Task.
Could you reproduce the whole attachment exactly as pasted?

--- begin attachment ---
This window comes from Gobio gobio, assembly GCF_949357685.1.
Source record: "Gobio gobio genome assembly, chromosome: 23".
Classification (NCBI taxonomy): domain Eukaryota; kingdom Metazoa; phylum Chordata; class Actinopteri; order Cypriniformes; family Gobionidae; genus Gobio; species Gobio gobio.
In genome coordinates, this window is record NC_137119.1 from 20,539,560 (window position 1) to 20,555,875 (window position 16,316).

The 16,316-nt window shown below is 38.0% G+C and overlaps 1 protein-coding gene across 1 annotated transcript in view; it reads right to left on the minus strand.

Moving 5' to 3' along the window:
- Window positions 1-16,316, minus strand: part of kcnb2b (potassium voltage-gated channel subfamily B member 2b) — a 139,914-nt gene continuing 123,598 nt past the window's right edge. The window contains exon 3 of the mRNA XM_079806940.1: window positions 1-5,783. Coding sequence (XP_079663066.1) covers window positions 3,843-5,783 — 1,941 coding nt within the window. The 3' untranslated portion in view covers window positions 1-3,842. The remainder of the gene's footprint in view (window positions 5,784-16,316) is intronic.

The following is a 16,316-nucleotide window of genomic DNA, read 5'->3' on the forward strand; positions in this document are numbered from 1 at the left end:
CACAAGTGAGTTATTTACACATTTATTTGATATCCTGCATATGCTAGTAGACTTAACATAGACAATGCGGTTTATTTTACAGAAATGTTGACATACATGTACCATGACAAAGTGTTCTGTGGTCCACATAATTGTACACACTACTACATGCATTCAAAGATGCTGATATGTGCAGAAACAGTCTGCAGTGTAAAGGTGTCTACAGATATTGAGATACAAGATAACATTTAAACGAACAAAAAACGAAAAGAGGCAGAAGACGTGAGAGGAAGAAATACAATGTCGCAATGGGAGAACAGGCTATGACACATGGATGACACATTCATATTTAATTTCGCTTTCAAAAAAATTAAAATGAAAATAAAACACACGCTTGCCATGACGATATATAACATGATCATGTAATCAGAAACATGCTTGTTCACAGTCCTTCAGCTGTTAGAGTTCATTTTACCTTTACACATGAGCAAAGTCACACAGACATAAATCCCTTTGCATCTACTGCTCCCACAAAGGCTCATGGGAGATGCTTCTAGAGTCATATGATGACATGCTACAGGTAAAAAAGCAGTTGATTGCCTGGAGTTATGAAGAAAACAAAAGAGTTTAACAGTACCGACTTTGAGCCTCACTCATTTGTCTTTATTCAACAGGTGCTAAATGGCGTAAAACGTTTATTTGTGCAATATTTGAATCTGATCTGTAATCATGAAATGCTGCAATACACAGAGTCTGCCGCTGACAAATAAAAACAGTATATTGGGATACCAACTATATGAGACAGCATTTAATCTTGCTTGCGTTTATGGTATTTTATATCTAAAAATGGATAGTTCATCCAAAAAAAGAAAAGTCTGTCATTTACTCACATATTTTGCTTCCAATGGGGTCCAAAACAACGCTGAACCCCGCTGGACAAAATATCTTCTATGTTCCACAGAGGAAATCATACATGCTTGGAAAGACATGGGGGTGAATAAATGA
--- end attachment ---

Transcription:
This window comes from Gobio gobio, assembly GCF_949357685.1.
Source record: "Gobio gobio genome assembly, chromosome: 23".
Classification (NCBI taxonomy): domain Eukaryota; kingdom Metazoa; phylum Chordata; class Actinopteri; order Cypriniformes; family Gobionidae; genus Gobio; species Gobio gobio.
In genome coordinates, this window is record NC_137119.1 from 20,539,560 (window position 1) to 20,555,875 (window position 16,316).

The 16,316-nt window shown below is 38.0% G+C and overlaps 1 protein-coding gene across 1 annotated transcript in view; it reads right to left on the minus strand.

Moving 5' to 3' along the window:
- Window positions 1-16,316, minus strand: part of kcnb2b (potassium voltage-gated channel subfamily B member 2b) — a 139,914-nt gene continuing 123,598 nt past the window's right edge. The window contains exon 3 of the mRNA XM_079806940.1: window positions 1-5,783. Coding sequence (XP_079663066.1) covers window positions 3,843-5,783 — 1,941 coding nt within the window. The 3' untranslated portion in view covers window positions 1-3,842. The remainder of the gene's footprint in view (window positions 5,784-16,316) is intronic.

The following is a 16,316-nucleotide window of genomic DNA, read 5'->3' on the forward strand; positions in this document are numbered from 1 at the left end:
CACAAGTGAGTTATTTACACATTTATTTGATATCCTGCATATGCTAGTAGACTTAACATAGACAATGCGGTTTATTTTACAGAAATGTTGACATACATGTACCATGACAAAGTGTTCTGTGGTCCACATAATTGTACACACTACTACATGCATTCAAAGATGCTGATATGTGCAGAAACAGTCTGCAGTGTAAAGGTGTCTACAGATATTGAGATACAAGATAACATTTAAACGAACAAAAAACGAAAAGAGGCAGAAGACGTGAGAGGAAGAAATACAATGTCGCAATGGGAGAACAGGCTATGACACATGGATGACACATTCATATTTAATTTCGCTTTCAAAAAAATTAAAATGAAAATAAAACACACGCTTGCCATGACGATATATAACATGATCATGTAATCAGAAACATGCTTGTTCACAGTCCTTCAGCTGTTAGAGTTCATTTTACCTTTACACATGAGCAAAGTCACACAGACATAAATCCCTTTGCATCTACTGCTCCCACAAAGGCTCATGGGAGATGCTTCTAGAGTCATATGATGACATGCTACAGGTAAAAAAGCAGTTGATTGCCTGGAGTTATGAAGAAAACAAAAGAGTTTAACAGTACCGACTTTGAGCCTCACTCATTTGTCTTTATTCAACAGGTGCTAAATGGCGTAAAACGTTTATTTGTGCAATATTTGAATCTGATCTGTAATCATGAAATGCTGCAATACACAGAGTCTGCCGCTGACAAATAAAAACAGTATATTGGGATACCAACTATATGAGACAGCATTTAATCTTGCTTGCGTTTATGGTATTTTATATCTAAAAATGGATAGTTCATCCAAAAAAAGAAAAGTCTGTCATTTACTCACATATTTTGCTTCCAATGGGGTCCAAAACAACGCTGAACCCCGCTGGACAAAATATCTTCTATGTTCCACAGAGGAAATCATACATGCTTGGAAAGACATGGGGGTGAATAAATGA